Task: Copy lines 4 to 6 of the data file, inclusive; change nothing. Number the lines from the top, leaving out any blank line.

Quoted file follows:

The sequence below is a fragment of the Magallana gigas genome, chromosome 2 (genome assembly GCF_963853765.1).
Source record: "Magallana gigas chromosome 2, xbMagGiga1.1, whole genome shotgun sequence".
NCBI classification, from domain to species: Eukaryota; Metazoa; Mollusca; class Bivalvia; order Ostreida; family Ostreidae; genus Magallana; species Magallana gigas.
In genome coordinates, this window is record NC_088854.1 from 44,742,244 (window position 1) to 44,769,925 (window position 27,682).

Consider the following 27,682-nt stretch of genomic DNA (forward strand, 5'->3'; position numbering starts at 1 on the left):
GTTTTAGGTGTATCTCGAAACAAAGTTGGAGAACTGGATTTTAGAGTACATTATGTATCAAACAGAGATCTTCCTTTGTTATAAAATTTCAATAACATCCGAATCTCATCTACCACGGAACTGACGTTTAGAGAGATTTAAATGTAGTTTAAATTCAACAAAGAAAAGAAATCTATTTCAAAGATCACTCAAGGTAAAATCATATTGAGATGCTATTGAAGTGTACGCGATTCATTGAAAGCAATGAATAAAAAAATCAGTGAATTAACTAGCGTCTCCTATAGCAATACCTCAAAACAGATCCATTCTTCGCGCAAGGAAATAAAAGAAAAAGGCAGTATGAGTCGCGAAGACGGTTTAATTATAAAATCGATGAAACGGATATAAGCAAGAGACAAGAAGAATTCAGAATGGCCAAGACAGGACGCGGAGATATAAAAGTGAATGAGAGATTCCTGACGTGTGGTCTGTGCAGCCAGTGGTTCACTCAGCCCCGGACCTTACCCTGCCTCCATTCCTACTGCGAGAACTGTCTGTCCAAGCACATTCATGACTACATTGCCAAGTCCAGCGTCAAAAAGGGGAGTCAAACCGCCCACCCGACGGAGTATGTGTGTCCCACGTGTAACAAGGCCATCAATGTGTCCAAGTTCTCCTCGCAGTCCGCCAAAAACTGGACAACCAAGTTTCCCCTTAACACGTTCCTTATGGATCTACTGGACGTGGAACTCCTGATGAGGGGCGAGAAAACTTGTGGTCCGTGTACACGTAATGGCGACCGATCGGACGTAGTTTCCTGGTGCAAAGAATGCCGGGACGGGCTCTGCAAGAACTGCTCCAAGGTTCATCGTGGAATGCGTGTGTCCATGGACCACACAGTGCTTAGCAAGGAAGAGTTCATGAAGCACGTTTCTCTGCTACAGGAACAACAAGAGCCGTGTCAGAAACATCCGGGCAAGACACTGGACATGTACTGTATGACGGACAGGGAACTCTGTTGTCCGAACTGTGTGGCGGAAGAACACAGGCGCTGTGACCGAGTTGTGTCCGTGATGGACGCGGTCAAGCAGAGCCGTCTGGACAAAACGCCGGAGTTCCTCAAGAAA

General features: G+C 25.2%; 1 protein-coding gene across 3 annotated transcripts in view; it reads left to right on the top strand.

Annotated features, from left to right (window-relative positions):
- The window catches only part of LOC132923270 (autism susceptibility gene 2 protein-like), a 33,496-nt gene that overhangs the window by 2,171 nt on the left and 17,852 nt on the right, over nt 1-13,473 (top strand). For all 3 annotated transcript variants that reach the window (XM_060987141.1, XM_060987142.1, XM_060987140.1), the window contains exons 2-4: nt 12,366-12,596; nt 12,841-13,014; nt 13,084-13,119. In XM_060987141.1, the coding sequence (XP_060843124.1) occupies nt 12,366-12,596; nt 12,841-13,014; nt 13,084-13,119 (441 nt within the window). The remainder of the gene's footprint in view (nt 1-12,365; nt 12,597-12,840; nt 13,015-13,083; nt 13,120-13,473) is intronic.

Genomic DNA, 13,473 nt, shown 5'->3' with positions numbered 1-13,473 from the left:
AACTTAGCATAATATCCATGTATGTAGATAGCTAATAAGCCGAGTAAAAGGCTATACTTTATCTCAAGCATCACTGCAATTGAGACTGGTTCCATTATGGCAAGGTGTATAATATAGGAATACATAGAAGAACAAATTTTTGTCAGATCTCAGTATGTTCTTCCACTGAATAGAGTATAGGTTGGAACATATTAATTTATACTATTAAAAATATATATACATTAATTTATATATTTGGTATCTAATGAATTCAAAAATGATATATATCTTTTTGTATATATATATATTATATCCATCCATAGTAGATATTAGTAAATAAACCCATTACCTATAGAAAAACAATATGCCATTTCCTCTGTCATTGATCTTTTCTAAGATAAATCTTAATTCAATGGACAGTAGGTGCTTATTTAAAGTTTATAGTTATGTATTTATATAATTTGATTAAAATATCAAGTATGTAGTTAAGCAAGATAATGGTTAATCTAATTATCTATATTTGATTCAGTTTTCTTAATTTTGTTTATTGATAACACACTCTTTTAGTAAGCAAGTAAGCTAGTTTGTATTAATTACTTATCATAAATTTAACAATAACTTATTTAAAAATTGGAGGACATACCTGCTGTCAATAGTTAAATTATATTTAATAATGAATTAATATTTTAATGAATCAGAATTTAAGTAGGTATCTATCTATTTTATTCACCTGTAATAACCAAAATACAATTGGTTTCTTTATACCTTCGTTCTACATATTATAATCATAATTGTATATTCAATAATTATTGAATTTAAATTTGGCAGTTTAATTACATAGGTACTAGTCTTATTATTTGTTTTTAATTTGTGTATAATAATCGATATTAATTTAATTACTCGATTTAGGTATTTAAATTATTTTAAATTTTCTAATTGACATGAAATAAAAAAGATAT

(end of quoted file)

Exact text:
In genome coordinates, this window is record NC_088854.1 from 44,742,244 (window position 1) to 44,769,925 (window position 27,682).

Consider the following 27,682-nt stretch of genomic DNA (forward strand, 5'->3'; position numbering starts at 1 on the left):
GTTTTAGGTGTATCTCGAAACAAAGTTGGAGAACTGGATTTTAGAGTACATTATGTATCAAACAGAGATCTTCCTTTGTTATAAAATTTCAATAACATCCGAATCTCATCTACCACGGAACTGACGTTTAGAGAGATTTAAATGTAGTTTAAATTCAACAAAGAAAAGAAATCTATTTCAAAGATCACTCAAGGTAAAATCATATTGAGATGCTATTGAAGTGTACGCGATTCATTGAAAGCAATGAATAAAAAAATCAGTGAATTAACTAGCGTCTCCTATAGCAATACCTCAAAACAGATCCATTCTTCGCGCAAGGAAATAAAAGAAAAAGGCAGTATGAGTCGCGAAGACGGTTTAATTATAAAATCGATGAAACGGATATAAGCAAGAGACAAGAAGAATTCAGAATGGCCAAGACAGGACGCGGAGATATAAAAGTGAATGAGAGATTCCTGACGTGTGGTCTGTGCAGCCAGTGGTTCACTCAGCCCCGGACCTTACCCTGCCTCCATTCCTACTGCGAGAACTGTCTGTCCAAGCACATTCATGACTACATTGCCAAGTCCAGCGTCAAAAAGGGGAGTCAAACCGCCCACCCGACGGAGTATGTGTGTCCCACGTGTAACAAGGCCATCAATGTGTCCAAGTTCTCCTCGCAGTCCGCCAAAAACTGGACAACCAAGTTTCCCCTTAACACGTTCCTTATGGATCTACTGGACGTGGAACTCCTGATGAGGGGCGAGAAAACTTGTGGTCCGTGTACACGTAATGGCGACCGATCGGACGTAGTTTCCTGGTGCAAAGAATGCCGGGACGGGCTCTGCAAGAACTGCTCCAAGGTTCATCGTGGAATGCGTGTGTCCATGGACCACACAGTGCTTAGCAAGGAAGAGTTCATGAAGCACGTTTCTCTGCTACAGGAACAACAAGAGCCGTGTCAGAAACATCCGGGCAAGACACTGGACATGTACTGTATGACGGACAGGGAACTCTGTTGTCCGAACTGTGTGGCGGAAGAACACAGGCGCTGTGACCGAGTTGTGTCCGTGATGGACGCGGTCAAGCAGAGCCGTCTGGACAAAACGCCGGAGTTCCTCAAGAAA